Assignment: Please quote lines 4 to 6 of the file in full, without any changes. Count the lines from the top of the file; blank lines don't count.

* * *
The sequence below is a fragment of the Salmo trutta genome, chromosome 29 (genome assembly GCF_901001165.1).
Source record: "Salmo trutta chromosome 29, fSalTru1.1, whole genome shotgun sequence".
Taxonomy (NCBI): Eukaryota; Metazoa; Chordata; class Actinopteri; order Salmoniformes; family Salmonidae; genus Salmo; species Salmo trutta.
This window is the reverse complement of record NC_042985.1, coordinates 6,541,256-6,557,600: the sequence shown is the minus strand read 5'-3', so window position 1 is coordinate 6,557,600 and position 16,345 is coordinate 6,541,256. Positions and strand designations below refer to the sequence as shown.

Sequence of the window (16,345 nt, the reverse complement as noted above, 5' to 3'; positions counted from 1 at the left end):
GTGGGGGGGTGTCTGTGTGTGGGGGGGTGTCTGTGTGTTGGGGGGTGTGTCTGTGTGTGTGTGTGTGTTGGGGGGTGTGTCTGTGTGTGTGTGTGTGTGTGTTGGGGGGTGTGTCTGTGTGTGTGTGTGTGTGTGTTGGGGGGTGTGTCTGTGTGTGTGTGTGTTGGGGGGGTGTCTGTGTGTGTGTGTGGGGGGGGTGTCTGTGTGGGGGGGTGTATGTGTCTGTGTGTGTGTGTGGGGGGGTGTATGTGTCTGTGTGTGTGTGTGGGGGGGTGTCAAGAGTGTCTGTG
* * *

This window is the reverse complement of record NC_042985.1, coordinates 6,541,256-6,557,600: the sequence shown is the minus strand read 5'-3', so window position 1 is coordinate 6,557,600 and position 16,345 is coordinate 6,541,256. Positions and strand designations below refer to the sequence as shown.

Sequence of the window (16,345 nt, the reverse complement as noted above, 5' to 3'; positions counted from 1 at the left end):
GTGGGGGGGTGTCTGTGTGTGGGGGGGTGTCTGTGTGTTGGGGGGTGTGTCTGTGTGTGTGTGTGTGTTGGGGGGTGTGTCTGTGTGTGTGTGTGTGTGTGTTGGGGGGTGTGTCTGTGTGTGTGTGTGTGTGTGTTGGGGGGTGTGTCTGTGTGTGTGTGTGTTGGGGGGGTGTCTGTGTGTGTGTGTGGGGGGGGTGTCTGTGTGGGGGGGTGTATGTGTCTGTGTGTGTGTGTGGGGGGGTGTATGTGTCTGTGTGTGTGTGTGGGGGGGTGTCAAGAGTGTCTGTG